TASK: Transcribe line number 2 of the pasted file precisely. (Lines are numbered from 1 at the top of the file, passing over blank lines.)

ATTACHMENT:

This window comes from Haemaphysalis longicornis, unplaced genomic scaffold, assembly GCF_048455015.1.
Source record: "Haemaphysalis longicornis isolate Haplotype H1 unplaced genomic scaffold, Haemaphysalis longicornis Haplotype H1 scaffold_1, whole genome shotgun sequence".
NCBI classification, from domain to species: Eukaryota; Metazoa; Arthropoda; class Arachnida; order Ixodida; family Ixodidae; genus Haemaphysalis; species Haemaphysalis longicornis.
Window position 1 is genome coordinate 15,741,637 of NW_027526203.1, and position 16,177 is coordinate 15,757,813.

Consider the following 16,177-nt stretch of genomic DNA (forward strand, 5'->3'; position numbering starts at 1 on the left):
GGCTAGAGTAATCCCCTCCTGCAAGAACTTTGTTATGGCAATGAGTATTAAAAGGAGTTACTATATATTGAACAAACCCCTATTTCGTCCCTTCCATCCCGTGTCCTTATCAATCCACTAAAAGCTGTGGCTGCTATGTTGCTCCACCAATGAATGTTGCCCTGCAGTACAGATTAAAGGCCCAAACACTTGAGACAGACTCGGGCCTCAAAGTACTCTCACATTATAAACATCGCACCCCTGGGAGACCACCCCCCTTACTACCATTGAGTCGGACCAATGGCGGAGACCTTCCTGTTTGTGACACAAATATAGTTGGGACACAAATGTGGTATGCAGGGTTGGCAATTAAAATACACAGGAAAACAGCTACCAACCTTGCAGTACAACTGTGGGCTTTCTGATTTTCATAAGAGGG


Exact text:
Source record: "Haemaphysalis longicornis isolate Haplotype H1 unplaced genomic scaffold, Haemaphysalis longicornis Haplotype H1 scaffold_1, whole genome shotgun sequence".